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Poland Refuses to Give Up Coal. Now Its Smog Levels Rival China

AP Photo/Alik Keplicz

All across Poland, anti-smog masks are becoming a new norm. The country’s dependence on coal is swamping the air with pollutants, so much so that 33 of Europe’s 50 most polluted cities are in Poland.

The country’s capital, Warsaw, has air pollutant levels eight times greater than normal limits set by the EU. On Tuesday, the country had nearly the same levels of harmful air pollutants like sulfur and carbon monoxide as Beijing.

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Across southern Poland, schools were closed this week to keep children from breathing toxic clouds, and public transportation was made free across parts of the country to discourage car use.

Other cities around the world have targeted cars when pollution gets too extreme, but deeper structural problems are to blame in Poland.

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In 2016, coal production hit its lowest level in 35 years in the US, China has more than halved its coal production since 2013, and the rest of Europe is eagerly investing in renewable energy. But not Poland. As the rest of the world runs from coal, Poland is gorging on it.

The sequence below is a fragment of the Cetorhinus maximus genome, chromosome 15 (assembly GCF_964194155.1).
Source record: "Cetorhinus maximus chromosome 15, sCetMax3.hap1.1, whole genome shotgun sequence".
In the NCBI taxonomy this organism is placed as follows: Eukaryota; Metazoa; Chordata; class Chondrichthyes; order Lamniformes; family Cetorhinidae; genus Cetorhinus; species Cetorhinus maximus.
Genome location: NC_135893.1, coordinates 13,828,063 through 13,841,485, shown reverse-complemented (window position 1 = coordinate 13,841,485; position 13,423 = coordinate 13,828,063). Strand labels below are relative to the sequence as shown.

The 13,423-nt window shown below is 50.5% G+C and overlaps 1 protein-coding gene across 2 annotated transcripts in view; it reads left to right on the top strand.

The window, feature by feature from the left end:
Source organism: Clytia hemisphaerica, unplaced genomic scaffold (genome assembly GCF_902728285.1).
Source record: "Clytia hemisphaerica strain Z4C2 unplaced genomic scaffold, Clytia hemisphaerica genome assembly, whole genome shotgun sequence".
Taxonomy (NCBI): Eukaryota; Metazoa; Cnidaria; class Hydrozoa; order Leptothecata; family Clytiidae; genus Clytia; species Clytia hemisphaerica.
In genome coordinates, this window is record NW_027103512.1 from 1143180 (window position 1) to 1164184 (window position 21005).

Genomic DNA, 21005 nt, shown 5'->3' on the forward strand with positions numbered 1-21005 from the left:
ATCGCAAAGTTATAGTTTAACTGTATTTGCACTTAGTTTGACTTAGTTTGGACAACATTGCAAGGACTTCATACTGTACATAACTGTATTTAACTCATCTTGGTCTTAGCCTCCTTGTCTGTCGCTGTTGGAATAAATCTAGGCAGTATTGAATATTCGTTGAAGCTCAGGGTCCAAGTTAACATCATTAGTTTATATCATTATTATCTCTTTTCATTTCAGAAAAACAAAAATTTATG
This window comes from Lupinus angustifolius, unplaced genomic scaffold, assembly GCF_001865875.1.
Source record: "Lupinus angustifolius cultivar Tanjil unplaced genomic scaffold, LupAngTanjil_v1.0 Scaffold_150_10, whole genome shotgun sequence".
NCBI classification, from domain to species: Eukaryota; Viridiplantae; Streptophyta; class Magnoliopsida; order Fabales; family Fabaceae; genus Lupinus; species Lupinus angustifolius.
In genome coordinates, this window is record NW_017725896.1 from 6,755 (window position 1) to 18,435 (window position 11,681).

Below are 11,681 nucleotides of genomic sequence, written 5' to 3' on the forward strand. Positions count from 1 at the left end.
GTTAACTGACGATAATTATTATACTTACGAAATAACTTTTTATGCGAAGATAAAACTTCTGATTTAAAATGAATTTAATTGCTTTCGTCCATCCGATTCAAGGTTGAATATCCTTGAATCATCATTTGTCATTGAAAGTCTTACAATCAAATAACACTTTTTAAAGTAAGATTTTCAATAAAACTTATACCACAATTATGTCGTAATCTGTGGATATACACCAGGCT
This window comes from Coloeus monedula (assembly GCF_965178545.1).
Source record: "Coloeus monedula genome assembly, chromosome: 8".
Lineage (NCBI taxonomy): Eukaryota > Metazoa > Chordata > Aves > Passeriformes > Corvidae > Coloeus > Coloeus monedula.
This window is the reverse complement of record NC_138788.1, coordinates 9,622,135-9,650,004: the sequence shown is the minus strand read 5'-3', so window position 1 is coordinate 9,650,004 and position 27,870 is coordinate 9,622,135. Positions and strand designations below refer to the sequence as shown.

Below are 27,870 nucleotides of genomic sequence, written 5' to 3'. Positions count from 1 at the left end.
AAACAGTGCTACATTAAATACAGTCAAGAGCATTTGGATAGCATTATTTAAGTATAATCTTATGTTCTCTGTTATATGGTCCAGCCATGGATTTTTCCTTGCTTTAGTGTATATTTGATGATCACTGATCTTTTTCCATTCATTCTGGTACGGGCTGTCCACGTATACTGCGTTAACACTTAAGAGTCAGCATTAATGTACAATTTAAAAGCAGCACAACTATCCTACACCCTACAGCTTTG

Poland gets nearly 90% of its electricity from coal and the country is building new coal plants. The government insists that the economic benefits of coal outweigh any of the negative consequences and has vowed to create up to 100,000 coal-related jobs.

During the winter, many Polish people still burn coal in old stoves inside their homes.

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In some of the heavier coal regions, the smell of burning coal is familiar. In the popular tourist town Krakow, lung diseases, heart attack, stroke, and much more are burgeoning. Carcinogens from cheap coal are so pervasive that pollution-induced nosebleeds are a common occurrence. People stay inside rather than face the unfiltered air.  

A backlash is slowly forming. A ban on coal and other solid fuels for home stoves comes into effect in 2018 for Krakow. But even as persistent health problems grow and citizens are driven to the streets to protest, the government is holding fast to its commitment to coal.

“We’re not a country where the sun shines and wind blows all year,” said Jaroslaw Grzesik, head of the mining division of the Solidarity union, to Bloomberg. “We’re a country rich in coal, and we should care about our economy and our citizens.”